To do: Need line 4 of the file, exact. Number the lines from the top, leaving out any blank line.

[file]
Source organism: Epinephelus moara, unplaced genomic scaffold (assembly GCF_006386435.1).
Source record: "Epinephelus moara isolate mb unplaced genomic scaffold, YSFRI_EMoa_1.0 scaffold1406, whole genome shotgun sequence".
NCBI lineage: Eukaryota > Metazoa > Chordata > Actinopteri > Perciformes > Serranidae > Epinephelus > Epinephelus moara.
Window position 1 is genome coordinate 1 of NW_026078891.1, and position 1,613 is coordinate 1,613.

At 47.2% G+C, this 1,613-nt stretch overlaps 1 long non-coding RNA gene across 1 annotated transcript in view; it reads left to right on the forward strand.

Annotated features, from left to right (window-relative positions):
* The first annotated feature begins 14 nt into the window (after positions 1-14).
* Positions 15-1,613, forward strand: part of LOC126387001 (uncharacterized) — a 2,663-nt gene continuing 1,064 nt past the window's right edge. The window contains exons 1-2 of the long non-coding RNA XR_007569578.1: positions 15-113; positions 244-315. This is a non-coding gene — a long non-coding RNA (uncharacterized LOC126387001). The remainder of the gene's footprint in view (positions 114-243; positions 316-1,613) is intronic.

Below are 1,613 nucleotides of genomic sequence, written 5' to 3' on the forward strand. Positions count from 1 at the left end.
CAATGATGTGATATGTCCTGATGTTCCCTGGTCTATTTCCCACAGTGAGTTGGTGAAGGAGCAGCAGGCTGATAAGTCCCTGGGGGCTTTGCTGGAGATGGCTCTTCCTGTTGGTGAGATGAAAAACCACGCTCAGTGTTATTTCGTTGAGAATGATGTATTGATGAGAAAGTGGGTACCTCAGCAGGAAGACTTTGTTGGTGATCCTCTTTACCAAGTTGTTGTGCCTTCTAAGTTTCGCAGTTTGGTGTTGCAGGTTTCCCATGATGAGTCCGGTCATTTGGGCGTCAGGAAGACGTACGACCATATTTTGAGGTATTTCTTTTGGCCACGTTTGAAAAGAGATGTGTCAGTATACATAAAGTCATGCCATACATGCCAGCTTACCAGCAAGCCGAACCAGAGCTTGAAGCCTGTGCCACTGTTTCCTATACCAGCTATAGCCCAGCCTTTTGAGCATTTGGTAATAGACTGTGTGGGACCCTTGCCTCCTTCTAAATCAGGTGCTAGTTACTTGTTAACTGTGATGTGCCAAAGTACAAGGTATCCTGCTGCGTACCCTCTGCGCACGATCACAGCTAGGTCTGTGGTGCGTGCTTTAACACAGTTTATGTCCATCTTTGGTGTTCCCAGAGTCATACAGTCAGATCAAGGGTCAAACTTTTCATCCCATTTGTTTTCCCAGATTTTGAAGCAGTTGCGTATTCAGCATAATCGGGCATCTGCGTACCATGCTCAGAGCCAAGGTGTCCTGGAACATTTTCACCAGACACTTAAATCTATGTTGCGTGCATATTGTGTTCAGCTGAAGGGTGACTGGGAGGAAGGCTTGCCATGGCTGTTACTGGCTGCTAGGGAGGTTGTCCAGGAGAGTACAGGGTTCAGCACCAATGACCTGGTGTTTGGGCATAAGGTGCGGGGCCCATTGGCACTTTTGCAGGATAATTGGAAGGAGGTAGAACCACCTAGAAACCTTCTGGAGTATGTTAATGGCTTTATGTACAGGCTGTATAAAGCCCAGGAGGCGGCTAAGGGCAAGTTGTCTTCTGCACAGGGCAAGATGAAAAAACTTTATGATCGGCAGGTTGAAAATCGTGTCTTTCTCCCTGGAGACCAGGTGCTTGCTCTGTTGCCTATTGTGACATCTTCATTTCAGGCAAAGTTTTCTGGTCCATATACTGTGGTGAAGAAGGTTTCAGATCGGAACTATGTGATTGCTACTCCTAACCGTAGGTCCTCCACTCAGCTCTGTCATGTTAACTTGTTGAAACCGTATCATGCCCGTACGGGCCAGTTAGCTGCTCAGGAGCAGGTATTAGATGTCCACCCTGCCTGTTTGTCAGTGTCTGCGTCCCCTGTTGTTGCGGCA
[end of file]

Window position 1 is genome coordinate 1 of NW_026078891.1, and position 1,613 is coordinate 1,613.